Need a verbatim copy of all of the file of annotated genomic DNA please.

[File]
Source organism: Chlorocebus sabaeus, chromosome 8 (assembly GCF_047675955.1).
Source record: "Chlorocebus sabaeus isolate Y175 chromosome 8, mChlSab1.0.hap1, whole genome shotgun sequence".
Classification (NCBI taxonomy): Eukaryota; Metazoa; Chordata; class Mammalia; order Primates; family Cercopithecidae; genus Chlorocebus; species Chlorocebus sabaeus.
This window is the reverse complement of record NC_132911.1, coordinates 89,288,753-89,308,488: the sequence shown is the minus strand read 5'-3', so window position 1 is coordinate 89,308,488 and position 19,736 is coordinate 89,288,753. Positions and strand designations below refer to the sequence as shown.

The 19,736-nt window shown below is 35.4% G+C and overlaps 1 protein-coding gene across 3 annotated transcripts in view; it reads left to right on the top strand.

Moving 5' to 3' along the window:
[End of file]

Source organism: Chlorocebus sabaeus, chromosome 8 (assembly GCF_047675955.1).
Source record: "Chlorocebus sabaeus isolate Y175 chromosome 8, mChlSab1.0.hap1, whole genome shotgun sequence".
Classification (NCBI taxonomy): Eukaryota; Metazoa; Chordata; class Mammalia; order Primates; family Cercopithecidae; genus Chlorocebus; species Chlorocebus sabaeus.
This window is the reverse complement of record NC_132911.1, coordinates 89,288,753-89,308,488: the sequence shown is the minus strand read 5'-3', so window position 1 is coordinate 89,308,488 and position 19,736 is coordinate 89,288,753. Positions and strand designations below refer to the sequence as shown.

The 19,736-nt window shown below is 35.4% G+C and overlaps 1 protein-coding gene across 3 annotated transcripts in view; it reads left to right on the top strand.

Moving 5' to 3' along the window: